You might have heard that test-driven development, or “TDD”, is as simple as three easy steps. So without further ado, I present them here.
- Write a failing test.
- Delete that test. It was nonsense.
- Write a much smaller test with just an assertion and a couple of extra lines.
- Run the test and observe that the failure message is completely useless.
- Rewrite the assertion for good failure messages.
- Run the test again. Rejoice in your helpful failure message.
- Try to make it pass by implementing a new function in your test code.
- Realise that in order to make it pass, you have to basically duplicate the test setup, because you’re using stubs and mocks.
- Decide that this way lies madness. Rewrite the test a second time, without using mocks.
- Recognise that by not using mocks, you can’t inject an in-memory database, and so the test is going to be gargantuan and slow. You have to return a value that states the intent, and have some other thing actually do the database interaction.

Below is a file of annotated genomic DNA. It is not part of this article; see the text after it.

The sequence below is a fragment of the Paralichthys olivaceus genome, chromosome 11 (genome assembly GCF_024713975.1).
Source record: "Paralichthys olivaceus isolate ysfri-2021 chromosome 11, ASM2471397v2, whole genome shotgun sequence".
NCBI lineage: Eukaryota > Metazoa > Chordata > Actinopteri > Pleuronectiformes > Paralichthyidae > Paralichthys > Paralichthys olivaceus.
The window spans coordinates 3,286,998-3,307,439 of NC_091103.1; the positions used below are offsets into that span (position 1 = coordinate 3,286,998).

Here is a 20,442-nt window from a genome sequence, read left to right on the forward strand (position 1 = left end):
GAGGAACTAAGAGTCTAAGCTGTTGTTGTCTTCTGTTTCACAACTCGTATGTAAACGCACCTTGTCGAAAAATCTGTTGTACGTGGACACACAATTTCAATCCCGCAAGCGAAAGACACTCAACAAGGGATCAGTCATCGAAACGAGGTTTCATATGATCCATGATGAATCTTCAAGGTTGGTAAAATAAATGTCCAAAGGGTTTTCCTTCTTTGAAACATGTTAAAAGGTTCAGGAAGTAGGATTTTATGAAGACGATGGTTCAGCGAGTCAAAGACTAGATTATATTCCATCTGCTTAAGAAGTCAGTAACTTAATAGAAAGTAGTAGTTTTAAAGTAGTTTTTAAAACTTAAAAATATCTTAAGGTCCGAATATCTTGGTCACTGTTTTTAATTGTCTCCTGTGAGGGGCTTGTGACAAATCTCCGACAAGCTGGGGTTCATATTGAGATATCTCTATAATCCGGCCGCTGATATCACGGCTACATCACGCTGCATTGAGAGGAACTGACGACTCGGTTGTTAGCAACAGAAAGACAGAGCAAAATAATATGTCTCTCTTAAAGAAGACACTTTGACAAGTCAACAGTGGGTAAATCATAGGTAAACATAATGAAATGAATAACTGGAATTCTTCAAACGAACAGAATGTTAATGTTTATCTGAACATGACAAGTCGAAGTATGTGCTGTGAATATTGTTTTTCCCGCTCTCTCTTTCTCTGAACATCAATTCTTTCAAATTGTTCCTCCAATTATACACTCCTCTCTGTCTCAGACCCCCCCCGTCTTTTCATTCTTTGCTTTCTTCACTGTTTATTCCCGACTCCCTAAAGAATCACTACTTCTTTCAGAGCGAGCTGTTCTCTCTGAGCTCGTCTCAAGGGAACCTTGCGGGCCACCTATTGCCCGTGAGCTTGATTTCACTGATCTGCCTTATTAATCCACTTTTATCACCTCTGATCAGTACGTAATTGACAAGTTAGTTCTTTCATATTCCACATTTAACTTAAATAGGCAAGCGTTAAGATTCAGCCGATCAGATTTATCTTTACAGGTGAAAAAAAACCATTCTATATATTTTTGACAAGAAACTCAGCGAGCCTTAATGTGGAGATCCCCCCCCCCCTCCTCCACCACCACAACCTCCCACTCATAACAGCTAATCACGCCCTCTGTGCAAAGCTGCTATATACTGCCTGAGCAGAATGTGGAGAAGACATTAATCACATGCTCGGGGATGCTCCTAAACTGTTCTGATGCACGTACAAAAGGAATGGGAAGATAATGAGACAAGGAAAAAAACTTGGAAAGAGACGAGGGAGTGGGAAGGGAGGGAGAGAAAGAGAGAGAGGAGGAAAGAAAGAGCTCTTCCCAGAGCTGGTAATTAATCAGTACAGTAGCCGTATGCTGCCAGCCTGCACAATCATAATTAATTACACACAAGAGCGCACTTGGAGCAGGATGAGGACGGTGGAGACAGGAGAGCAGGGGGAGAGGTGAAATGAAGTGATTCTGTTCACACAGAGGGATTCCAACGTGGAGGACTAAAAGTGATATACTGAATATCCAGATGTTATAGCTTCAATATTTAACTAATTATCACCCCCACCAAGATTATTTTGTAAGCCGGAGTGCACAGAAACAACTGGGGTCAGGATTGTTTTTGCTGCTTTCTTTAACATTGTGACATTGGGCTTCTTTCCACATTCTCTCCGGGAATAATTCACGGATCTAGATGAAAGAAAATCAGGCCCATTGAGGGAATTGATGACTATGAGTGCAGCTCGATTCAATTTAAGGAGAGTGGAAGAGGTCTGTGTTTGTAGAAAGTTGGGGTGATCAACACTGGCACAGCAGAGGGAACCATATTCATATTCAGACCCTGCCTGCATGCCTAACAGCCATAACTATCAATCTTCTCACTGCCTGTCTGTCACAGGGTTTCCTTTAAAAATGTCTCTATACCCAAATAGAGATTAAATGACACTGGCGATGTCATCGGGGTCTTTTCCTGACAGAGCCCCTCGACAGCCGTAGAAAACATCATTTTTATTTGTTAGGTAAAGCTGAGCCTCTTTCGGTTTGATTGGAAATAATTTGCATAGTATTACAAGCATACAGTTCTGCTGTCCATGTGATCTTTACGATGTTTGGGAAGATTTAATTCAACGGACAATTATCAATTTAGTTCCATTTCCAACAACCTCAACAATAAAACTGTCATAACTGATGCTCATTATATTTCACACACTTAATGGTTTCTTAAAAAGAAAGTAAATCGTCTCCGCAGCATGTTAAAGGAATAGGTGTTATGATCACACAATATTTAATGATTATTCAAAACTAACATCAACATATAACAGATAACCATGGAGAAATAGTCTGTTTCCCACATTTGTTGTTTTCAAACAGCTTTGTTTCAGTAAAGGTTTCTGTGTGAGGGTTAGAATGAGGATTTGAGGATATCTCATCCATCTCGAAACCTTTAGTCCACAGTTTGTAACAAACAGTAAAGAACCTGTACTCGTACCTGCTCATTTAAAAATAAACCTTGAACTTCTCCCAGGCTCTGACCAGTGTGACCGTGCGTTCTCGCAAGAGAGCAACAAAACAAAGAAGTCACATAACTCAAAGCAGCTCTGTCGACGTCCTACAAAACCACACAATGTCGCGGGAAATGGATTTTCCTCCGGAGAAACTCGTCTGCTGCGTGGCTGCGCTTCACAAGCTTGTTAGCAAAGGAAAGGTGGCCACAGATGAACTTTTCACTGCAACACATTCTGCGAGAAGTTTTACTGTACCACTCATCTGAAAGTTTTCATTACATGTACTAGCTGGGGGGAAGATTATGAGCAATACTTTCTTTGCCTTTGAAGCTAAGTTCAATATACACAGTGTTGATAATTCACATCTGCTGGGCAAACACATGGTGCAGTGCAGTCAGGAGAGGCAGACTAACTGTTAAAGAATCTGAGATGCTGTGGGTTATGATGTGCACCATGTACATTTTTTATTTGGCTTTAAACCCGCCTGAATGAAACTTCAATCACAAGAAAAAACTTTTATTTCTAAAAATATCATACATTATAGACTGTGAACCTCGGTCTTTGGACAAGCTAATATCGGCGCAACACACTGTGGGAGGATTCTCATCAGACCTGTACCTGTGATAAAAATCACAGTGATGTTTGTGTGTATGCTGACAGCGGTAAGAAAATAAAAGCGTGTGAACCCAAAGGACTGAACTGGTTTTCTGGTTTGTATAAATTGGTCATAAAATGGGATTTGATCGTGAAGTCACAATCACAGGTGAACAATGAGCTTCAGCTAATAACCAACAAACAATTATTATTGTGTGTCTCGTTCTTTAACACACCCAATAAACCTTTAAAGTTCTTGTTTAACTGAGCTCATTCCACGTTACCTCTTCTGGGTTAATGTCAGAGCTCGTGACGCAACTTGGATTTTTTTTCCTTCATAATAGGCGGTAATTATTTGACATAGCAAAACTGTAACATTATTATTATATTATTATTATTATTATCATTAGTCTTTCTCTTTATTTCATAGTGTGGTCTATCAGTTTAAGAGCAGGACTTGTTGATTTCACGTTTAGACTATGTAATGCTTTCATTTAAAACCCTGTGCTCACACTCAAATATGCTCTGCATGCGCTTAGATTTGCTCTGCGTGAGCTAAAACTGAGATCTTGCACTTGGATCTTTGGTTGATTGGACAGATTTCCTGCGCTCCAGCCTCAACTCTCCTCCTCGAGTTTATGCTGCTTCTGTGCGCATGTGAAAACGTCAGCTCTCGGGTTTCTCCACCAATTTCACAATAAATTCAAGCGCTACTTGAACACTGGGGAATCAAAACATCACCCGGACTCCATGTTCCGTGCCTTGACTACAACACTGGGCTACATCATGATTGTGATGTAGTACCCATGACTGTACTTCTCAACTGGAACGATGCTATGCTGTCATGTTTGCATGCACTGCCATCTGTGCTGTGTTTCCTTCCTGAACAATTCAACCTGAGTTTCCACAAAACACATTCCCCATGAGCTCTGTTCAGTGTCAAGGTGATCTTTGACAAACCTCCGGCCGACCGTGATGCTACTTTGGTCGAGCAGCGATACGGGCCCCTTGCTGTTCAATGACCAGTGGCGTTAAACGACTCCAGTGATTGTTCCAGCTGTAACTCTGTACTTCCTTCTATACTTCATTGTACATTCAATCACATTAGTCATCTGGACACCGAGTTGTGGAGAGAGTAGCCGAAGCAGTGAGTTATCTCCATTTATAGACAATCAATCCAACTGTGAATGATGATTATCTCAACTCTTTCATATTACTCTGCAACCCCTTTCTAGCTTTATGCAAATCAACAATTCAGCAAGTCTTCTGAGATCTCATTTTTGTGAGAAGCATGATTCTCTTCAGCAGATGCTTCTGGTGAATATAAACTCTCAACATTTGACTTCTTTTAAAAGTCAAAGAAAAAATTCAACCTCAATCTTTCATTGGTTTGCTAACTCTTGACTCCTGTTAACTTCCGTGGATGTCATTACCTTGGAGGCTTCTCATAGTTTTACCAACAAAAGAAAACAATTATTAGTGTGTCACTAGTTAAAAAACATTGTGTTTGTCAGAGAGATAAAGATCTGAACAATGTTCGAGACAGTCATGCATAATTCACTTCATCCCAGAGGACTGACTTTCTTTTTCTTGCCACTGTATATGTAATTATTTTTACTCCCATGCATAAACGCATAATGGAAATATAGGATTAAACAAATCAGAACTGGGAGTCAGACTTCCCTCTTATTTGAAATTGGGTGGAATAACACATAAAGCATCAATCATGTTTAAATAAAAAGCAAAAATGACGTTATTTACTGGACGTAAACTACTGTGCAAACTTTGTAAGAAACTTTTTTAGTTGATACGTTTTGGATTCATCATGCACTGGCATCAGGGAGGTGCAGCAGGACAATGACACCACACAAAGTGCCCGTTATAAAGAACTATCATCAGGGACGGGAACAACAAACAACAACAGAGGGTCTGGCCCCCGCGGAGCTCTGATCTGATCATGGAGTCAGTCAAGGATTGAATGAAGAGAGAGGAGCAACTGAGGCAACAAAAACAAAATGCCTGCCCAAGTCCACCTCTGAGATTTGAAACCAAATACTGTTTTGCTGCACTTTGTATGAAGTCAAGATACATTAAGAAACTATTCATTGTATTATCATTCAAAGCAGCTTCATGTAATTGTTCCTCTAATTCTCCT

- Make lunch.
- Eat lunch.
- Spend some time sketching out what it means to have a value that says “insert this thing into a table”.
- Come up with representations of state changes like
- Recognise that that’s a bad name, and instead investigate your domain language.
- Create structures to represent modifications to your application state in the language of your domain.
- Realise you have no word for whatever this “thing” is, and go ask someone.
- Have a long and fruitful discussion with your customer about what it really means when someone does this thing.
- Agree on terminology, and write it down.
- Add that terminology to your code.
- Write that assertion.
- Make it pass.
- Move the logic out of the test code.
- Tidy things up, move them around, generally let your brain relax as you clean things up.
- Make some tea. It’s been a long day.
You might already be familiar with a different set of steps. They look something like this:
- Write a failing test.
- Make the test pass.
- Refactor your code.
Also known as “red, green, refactor”.
While these steps definitely capture the method of TDD, they can make it sound easy. They explain the mechanics, but not the purpose. We use these steps to tease out misunderstandings, contradictions, and hidden complexity in our software and our (often informal) requirements. When they flow, and we can simply write the test, and make it pass, that’s a wonderful feeling.
But it’s when they don’t work that we’ve learned something useful about our software.